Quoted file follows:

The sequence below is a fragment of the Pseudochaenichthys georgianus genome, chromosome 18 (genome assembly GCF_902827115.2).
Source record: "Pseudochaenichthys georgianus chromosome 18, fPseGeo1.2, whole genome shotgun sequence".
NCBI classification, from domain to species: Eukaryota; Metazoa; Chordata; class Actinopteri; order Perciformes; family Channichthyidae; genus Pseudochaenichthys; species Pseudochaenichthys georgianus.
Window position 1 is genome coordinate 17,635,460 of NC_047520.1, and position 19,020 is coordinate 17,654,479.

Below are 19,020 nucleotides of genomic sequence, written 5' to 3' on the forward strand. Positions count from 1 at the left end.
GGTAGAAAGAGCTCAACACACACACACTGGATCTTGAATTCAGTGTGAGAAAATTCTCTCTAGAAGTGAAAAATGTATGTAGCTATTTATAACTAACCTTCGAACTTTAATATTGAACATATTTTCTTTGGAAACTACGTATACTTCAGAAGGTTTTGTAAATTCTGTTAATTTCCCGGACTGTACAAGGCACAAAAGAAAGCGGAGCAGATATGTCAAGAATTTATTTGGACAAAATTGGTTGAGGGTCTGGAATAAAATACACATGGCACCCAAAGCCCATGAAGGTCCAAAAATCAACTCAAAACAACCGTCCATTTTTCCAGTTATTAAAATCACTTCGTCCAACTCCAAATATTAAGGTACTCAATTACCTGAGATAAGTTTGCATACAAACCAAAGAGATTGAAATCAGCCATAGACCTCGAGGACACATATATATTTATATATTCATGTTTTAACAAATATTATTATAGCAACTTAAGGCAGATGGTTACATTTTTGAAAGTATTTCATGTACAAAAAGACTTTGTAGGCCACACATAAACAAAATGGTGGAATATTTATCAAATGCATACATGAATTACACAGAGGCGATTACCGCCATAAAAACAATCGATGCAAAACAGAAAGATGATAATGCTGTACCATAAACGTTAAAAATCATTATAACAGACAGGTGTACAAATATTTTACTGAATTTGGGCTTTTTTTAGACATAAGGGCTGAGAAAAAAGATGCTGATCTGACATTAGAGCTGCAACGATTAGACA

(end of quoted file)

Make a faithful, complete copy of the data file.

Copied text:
The sequence below is a fragment of the Pseudochaenichthys georgianus genome, chromosome 18 (genome assembly GCF_902827115.2).
Source record: "Pseudochaenichthys georgianus chromosome 18, fPseGeo1.2, whole genome shotgun sequence".
NCBI classification, from domain to species: Eukaryota; Metazoa; Chordata; class Actinopteri; order Perciformes; family Channichthyidae; genus Pseudochaenichthys; species Pseudochaenichthys georgianus.
Window position 1 is genome coordinate 17,635,460 of NC_047520.1, and position 19,020 is coordinate 17,654,479.

Below are 19,020 nucleotides of genomic sequence, written 5' to 3' on the forward strand. Positions count from 1 at the left end.
GGTAGAAAGAGCTCAACACACACACACTGGATCTTGAATTCAGTGTGAGAAAATTCTCTCTAGAAGTGAAAAATGTATGTAGCTATTTATAACTAACCTTCGAACTTTAATATTGAACATATTTTCTTTGGAAACTACGTATACTTCAGAAGGTTTTGTAAATTCTGTTAATTTCCCGGACTGTACAAGGCACAAAAGAAAGCGGAGCAGATATGTCAAGAATTTATTTGGACAAAATTGGTTGAGGGTCTGGAATAAAATACACATGGCACCCAAAGCCCATGAAGGTCCAAAAATCAACTCAAAACAACCGTCCATTTTTCCAGTTATTAAAATCACTTCGTCCAACTCCAAATATTAAGGTACTCAATTACCTGAGATAAGTTTGCATACAAACCAAAGAGATTGAAATCAGCCATAGACCTCGAGGACACATATATATTTATATATTCATGTTTTAACAAATATTATTATAGCAACTTAAGGCAGATGGTTACATTTTTGAAAGTATTTCATGTACAAAAAGACTTTGTAGGCCACACATAAACAAAATGGTGGAATATTTATCAAATGCATACATGAATTACACAGAGGCGATTACCGCCATAAAAACAATCGATGCAAAACAGAAAGATGATAATGCTGTACCATAAACGTTAAAAATCATTATAACAGACAGGTGTACAAATATTTTACTGAATTTGGGCTTTTTTTAGACATAAGGGCTGAGAAAAAAGATGCTGATCTGACATTAGAGCTGCAACGATTAGACA